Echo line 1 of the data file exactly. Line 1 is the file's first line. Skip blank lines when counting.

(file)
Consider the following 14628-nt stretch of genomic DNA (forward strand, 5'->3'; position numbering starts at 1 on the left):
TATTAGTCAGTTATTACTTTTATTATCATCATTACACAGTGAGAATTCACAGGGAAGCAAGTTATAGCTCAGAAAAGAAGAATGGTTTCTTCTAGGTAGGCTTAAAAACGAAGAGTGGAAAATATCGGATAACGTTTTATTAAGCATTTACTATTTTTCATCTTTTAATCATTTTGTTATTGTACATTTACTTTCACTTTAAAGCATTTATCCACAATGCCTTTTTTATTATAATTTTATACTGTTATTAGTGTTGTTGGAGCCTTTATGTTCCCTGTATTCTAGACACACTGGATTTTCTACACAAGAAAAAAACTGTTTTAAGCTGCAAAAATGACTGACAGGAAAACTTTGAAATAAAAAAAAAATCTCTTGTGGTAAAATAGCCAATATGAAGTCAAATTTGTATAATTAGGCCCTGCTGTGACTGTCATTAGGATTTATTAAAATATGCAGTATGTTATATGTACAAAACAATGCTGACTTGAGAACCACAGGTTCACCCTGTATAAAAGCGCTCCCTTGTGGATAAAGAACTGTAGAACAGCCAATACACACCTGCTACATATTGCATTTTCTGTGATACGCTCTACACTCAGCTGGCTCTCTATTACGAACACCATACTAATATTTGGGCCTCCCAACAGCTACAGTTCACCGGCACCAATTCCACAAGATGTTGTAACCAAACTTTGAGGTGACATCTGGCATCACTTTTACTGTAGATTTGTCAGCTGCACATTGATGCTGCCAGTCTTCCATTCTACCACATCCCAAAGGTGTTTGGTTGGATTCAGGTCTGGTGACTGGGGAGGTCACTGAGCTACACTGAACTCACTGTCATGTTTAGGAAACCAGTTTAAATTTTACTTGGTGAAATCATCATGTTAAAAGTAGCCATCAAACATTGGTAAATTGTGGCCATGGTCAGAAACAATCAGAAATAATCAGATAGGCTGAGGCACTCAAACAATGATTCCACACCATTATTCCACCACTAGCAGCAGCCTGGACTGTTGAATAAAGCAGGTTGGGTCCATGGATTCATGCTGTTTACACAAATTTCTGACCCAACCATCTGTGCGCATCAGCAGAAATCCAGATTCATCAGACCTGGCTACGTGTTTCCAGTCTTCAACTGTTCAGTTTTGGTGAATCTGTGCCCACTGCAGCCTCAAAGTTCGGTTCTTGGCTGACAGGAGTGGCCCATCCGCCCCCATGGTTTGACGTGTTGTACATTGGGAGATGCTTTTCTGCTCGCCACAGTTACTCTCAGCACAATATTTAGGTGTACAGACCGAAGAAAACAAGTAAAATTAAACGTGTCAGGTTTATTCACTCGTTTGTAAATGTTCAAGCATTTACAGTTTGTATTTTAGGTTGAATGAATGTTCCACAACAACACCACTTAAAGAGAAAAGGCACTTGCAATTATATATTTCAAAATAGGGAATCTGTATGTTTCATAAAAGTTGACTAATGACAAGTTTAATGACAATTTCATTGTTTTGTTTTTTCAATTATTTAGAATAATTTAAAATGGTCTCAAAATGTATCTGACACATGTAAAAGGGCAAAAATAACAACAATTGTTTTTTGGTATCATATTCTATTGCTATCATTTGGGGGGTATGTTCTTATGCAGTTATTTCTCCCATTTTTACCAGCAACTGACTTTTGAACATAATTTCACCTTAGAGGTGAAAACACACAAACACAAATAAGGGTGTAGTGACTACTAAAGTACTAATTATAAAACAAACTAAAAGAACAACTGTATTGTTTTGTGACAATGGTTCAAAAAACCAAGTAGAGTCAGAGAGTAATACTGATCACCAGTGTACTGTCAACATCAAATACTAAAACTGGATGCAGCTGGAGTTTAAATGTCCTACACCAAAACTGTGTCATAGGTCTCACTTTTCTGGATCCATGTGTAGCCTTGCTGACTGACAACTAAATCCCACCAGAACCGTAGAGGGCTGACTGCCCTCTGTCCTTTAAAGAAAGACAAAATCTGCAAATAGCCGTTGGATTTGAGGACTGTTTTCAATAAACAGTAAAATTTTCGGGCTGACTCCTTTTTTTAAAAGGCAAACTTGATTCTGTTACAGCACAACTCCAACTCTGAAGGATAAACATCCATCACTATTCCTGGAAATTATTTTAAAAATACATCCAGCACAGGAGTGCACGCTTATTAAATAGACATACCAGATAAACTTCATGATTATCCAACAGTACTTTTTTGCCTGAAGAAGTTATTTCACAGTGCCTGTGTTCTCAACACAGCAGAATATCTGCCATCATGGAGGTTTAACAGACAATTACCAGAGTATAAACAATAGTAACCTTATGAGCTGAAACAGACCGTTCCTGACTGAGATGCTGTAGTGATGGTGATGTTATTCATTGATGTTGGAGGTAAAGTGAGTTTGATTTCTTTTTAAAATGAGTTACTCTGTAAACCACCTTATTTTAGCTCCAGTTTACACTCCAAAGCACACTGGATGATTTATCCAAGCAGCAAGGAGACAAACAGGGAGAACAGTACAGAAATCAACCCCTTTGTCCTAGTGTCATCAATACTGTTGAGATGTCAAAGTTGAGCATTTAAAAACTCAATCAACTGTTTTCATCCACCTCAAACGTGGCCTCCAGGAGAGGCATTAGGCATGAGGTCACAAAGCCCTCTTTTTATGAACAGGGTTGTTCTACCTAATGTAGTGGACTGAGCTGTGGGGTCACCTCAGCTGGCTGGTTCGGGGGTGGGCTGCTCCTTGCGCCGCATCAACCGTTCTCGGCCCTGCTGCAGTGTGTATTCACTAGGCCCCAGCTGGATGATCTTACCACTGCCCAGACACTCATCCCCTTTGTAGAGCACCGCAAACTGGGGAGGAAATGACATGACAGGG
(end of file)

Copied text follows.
Consider the following 14628-nt stretch of genomic DNA (forward strand, 5'->3'; position numbering starts at 1 on the left):